The Kerala High Court will on Thursday hear an anticipatory bail plea filed by filmmaker Aisha Sultana in a sedition case filed against her in Lakshadweep, the Hindustan Times reported.
On June 10, the police booked Sultana for saying that the Centre was using the Union Territory’s administrator Praful Khoda Patel as a “bio-weapon” against the residents. The Lakshadweep unit of the Bharatiya Janata Party had filed a complaint, accusing her of making “anti-national” comments “tarnishing the patriotic image of the central government” during a debate on a Malayalam news channel.
A slew of regulations introduced by Patel has triggered a massive outcry among the residents of the Union Territory as well as Opposition parties.
On Tuesday, during the first hearing of the plea, Justice Ashok Menon sought a response from the police in Lakshadweep’s capital Kavaratti. The court had adjourned the matter till Thursday, Live Law reported.
In her bail plea, Sultana argued that criticism of political matters did not constitute sedition. Referring to two Supreme Court judgements, including one in the Vinod Dua case, the filmmaker contended that merely criticising the government did not amount to sedition if there was no incitement to violence.
Responding to another charge of Section 153B (assertions against national integration) of the Indian Penal Code under which she has been booked, Sultana submitted that it will not hold as what she said was not prejudicial to national integration or causing disharmony or feelings of enmity or hatred or ill-will.
The plea said that the sub-inspector at the Kavaratti police station had issued a notice under Section 41A of the Code of Criminal Procedure, instructing her to appear at the headquarters on June 20 for questioning. Sultana said she suspects that she might be arrested or detained.
The filmmaker added that she had been falsely implicated in the case due to ulterior motives and vexatious intentions. She stated that her protest was mainly against the new standard operating procedure related to Covid-19 in the Union Territory.
Sultana said that after the Covid-19 curbs were relaxed, cases began to increase on the islands. Sultana was invited to speak about the Covid-19 situation and had therefore made the remarks in that context, noting the approach of the new administrator.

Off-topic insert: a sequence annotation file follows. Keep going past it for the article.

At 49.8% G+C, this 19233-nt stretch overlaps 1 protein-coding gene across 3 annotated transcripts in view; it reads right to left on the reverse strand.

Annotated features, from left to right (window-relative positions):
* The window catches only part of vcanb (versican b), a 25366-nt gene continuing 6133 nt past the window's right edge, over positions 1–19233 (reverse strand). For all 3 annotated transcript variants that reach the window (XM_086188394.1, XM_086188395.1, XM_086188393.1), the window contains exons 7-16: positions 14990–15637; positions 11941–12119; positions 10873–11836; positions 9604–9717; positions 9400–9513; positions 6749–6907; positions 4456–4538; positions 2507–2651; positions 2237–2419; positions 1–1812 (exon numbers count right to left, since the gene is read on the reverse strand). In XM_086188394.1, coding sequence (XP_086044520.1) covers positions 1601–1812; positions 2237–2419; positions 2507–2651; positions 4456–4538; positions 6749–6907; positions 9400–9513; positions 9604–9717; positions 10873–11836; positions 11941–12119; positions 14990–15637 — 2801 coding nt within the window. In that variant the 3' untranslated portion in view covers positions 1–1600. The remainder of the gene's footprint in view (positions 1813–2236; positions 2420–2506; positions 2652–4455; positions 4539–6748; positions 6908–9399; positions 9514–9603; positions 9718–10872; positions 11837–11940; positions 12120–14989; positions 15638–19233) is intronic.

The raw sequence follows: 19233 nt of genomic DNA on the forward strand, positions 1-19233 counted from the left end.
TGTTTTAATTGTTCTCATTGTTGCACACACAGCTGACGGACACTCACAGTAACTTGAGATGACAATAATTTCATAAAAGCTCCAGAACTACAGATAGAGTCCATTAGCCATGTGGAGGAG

“It is submitted that the applicant had only intended to say that it was due to the empathetic approach and reforms of the new administrator that serious threat is being caused to the lives of the people of the Island and had absolutely no intention of exciting disaffection towards the government,” said her plea, according to Live Law.
On June 11, twelve leaders and workers from the BJP unit in Lakshadweep resigned in protest against the sedition case against Sultana. Those who quit the party wrote to C Abdul Khader Haji, the chief of the party’s Lakshadweep unit, saying that the sedition case was “false and unjustified”. It was aimed at destroying her future, they added.
The proposed regulations
Residents of Lakshadweep have blamed Patel’s decision to relax quarantine norms for the rise in Covid-19 cases. For nearly a year, the Union Territory was free of the pandemic. The first coronavirus case was reported in Lakshadweep on January 18. As of Thursday morning, Lakshadweep has 484 active cases of coronavirus, 8,768 recoveries and 45 fatalities.
The new regulations by Patel include a proposed cow slaughter ban, a preventive detention law in the Union Territory – which has one of the lowest crime rates in the country – and a draft law proposing sweeping changes in land development rules.
Opposition parties have criticised Patel’s decisions related to the Union Territory and have asked for his removal from the post. The parties accused him of harassing locals and destroying the heritage of the island territory. Politicians have also alleged that Patel, who had served as Gujarat home minister, has been targeting Lakshadweep’s large Muslim population.